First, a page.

Tuesday, October 21, 2014


Qishloq Ovozi

Will Windsurfing Return To Turkmenistan's Awaza?

Is two of six days of adequate conditions enough to qualify as a success and bring the Windsurfing Cup back to Turkmenistan in the future?
Is two of six days of adequate conditions enough to qualify as a success and bring the Windsurfing Cup back to Turkmenistan in the future?

"Qishloq Ovozi" was off for break for a couple of weeks but wanted to belatedly congratulate Delphine Cousin, as well as Parahat Arazmedov, Orazmyrat Arnamamedov, and Saryhan Sapayev.

Are those names unfamiliar? They were competing in the leg of the PWA World Windsurfing Tour that was held in Turkmenistan from July 1 to July 6, but of course the event faced stiff competition for an audience from other sporting events going on in the world. Something was happening in Brazil, for example.

Cousin won the women's slalom event at Turkmenistan's Caspian seaside resort of Awaza. Arazmedov, Arnamamedov, and Sapayev were contestants from Turkmenistan. Victory in the men's slalom went to 12 competitors and that leads me into the topic I really want to explore: how did Turkmenistan fare in holding the windsurfing event?

"Qishloq Ovozi" noted that Turkmenistan would hold the event last March when the pro-government website turkmenistan.ru reported it. 

There seemed to be many questions about whether the Hermit Kingdom would be prepared to host such a sporting event. Turkmenistan is not known for its windsurfing, but is known for its reluctance to allow foreigners, especially foreign media, into the country.

Before proceeding I should mention I do not know much about windsurfing, certainly not as much as I know about Turkmenistan, so a lot of this is new for me.

The PWA website recapped the daily progress of Awaza PWA World Cup Turkmenistan, so though I couldn't attend I see that on Day 1 (July 1) the event opened "after a fantastic opening ceremony with the president of Turkmenistan."

Unfortunately, and unbelievably, it rained and no competitions could be held.

Day 2 was more promising and despite delays caused by several lulls in the wind and "a problem with seaweed in the starting area, which is causing a bit of havoc," several heats were held.

The wind was insufficient for most of Day 3 but after some 10 hours conditions improved enough to hold more heats. Conditions were not good enough for windsurfers to compete on Day 4, but despite the lack of racing "the beach is bustling with people as entertainment continues."

On Day 5 it was a "glassy start to the penultimate day of the Awaza PWA World Cup, with almost not a breath of wind" and no heats were held that day. Day 6 was the same and the event concluded.

Here is where my lack of knowledge hurts. Is two of six days of adequate conditions enough to qualify as a success and bring the Windsurfing Cup back to Turkmenistan in the future?

Turkmen President Gurbanguly Berdymukhammedov (right) meets participants of a leg of the windsurfing World Cup at the Turkmen Caspian Sea resort of Awaza on July 1.
Turkmen President Gurbanguly Berdymukhammedov (right) meets participants of a leg of the windsurfing World Cup at the Turkmen Caspian Sea resort of Awaza on July 1.

Of course, for me personally it's a great disappointment that there are no photographs of Turkmen President Gurbanguly Berdymukhammedov gliding across the Caspian on a windsurfing board.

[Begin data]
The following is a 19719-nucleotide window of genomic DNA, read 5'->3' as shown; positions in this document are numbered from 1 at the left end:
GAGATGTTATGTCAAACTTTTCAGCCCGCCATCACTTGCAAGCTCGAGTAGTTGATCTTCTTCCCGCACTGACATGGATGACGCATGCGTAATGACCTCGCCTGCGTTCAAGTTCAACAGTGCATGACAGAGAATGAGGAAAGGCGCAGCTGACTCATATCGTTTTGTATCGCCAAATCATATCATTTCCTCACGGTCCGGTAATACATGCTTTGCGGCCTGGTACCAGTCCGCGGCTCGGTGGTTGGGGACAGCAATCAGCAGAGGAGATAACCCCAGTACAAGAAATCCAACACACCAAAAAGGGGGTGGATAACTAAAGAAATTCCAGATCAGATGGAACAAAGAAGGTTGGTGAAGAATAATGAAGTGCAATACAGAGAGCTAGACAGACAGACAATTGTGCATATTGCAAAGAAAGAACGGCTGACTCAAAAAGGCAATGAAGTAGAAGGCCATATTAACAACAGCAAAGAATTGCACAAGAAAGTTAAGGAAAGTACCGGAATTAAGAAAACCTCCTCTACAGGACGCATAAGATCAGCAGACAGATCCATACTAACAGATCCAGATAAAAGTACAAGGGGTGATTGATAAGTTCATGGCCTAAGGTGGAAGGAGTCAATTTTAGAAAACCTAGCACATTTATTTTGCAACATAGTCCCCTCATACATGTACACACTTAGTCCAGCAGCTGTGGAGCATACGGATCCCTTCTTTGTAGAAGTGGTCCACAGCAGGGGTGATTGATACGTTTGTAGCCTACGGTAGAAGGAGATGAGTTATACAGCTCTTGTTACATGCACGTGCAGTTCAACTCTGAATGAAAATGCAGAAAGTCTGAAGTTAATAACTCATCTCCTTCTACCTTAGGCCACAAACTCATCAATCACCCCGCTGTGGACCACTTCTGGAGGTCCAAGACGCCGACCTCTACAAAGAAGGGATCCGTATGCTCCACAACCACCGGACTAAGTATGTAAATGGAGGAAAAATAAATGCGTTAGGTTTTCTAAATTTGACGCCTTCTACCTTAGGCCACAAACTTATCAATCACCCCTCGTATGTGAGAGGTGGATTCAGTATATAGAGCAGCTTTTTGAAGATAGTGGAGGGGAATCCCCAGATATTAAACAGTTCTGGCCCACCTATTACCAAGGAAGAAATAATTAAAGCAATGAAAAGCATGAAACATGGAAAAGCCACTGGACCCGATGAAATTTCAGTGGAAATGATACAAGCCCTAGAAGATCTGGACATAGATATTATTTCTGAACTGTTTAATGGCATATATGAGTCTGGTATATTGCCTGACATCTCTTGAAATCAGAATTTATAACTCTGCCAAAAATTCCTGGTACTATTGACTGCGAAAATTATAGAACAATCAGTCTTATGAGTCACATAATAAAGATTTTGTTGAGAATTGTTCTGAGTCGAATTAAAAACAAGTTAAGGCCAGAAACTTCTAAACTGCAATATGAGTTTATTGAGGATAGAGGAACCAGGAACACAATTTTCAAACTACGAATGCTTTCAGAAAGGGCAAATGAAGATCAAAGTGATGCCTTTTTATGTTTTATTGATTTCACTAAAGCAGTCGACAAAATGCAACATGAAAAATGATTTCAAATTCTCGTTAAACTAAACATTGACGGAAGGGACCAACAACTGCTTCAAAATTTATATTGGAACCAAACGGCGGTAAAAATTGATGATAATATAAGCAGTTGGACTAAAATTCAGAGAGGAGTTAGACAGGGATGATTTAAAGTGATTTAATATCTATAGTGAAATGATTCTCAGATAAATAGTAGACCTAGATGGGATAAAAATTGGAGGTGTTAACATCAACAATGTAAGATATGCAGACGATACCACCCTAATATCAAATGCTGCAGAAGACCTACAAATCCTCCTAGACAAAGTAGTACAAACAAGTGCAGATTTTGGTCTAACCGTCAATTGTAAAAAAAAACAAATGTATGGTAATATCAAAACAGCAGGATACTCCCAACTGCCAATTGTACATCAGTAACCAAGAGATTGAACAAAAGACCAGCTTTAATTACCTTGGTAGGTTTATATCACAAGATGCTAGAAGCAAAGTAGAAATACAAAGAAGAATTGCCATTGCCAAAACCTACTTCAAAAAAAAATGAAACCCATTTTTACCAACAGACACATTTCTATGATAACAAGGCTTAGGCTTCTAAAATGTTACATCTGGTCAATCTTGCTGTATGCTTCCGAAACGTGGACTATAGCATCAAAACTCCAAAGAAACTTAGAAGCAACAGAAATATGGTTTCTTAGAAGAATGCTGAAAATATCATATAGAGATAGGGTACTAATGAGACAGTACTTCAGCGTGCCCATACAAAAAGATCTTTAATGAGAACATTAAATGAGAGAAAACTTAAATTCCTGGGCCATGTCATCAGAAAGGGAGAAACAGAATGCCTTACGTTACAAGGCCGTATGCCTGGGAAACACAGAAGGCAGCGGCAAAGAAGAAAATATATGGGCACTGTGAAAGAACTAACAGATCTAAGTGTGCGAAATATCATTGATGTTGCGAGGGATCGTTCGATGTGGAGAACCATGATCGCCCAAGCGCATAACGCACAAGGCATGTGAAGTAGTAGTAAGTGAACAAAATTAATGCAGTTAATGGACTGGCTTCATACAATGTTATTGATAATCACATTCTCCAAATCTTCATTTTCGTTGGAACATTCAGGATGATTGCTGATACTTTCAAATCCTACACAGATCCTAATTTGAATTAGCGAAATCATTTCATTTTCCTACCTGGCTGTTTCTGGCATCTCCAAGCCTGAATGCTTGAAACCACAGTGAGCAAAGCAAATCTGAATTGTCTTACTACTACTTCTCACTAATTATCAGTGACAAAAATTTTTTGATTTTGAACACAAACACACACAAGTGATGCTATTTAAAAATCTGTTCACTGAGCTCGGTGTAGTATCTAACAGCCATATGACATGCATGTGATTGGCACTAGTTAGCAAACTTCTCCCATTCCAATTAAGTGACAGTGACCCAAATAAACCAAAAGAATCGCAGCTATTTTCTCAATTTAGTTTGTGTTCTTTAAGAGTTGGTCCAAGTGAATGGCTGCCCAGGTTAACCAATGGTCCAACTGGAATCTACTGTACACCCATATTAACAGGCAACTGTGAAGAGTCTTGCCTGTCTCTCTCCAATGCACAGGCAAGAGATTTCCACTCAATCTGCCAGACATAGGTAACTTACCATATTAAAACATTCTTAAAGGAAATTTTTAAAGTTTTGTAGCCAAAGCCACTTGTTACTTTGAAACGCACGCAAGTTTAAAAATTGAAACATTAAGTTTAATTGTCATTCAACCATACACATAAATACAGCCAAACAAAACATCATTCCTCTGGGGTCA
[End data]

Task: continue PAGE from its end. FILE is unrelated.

But the PWA site did have some photographs of the World Cup at Awaza and even if Berdymukhammedov was not personally out there pounding the surf, his portrait featured in several shots. 

I especially liked photograph 27 of Lena Erdil claiming her prize for third place, with a smiling Berdymukhammedov gazing over her left shoulder, but there were several interesting pictures of Awaza, Turkmen "volunteers" at the event, and the audience and media watching the cup.

SPECIAL NOTE: "Qishloq Ovozi" wishes to congratulate colleague Abubakar Siddique on his new book "The Pashtun Question: The Unresolved Key to the Future of Pakistan and Afghanistan." Abubakar runs RFE/RL's Gandhara website, bringing news and information about Afghanistan and Pakistan, and is a kindred spirit who provided valuable insight, contributions, and help to QO as well.

-- Bruce Pannier

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Comments
     
by: Michael from: United States
July 17, 2014 06:52
Windsurfing? RFERL is covering windsurfing. I thought this was a serious publication devoted to politics in these countries. I've read articles written by Mr Pannier and others that were interesting and insightful. I haven't been to rferl in a while. I must say, if this is what qualifies as 'news' you might as well pack up now.
Whose idea was windsurfing?
I will be contacting my US Senators, Feinstein and Boxer to see if they know
In Response

by: Toni Jensen from: USA
July 22, 2014 00:00
Michael, It is true that in Turkmenistan, EVERYthing is political, just as George Orwell stated long ago. Read between the lines. Be patient and stick around.

About This Blog

Qishloq Ovozi is a blog by RFE/RL Central Asia specialist Bruce Pannier that aims to look at the events that are shaping Central Asia and its respective countries, connect some of the dots to shed light on why those processes are occurring, and identify the agents of change. Content will draw on the extensive knowledge and contacts of RFE/RL's Central Asian services but also allow scholars in the West, particularly younger scholars who will be tomorrow’s experts on the region, opportunities to share their views on the evolving situation at this Eurasian crossroad. The name means "Village Voice" in Uzbek. But don't be fooled, Qishloq Ovozi is about all of Central Asia.

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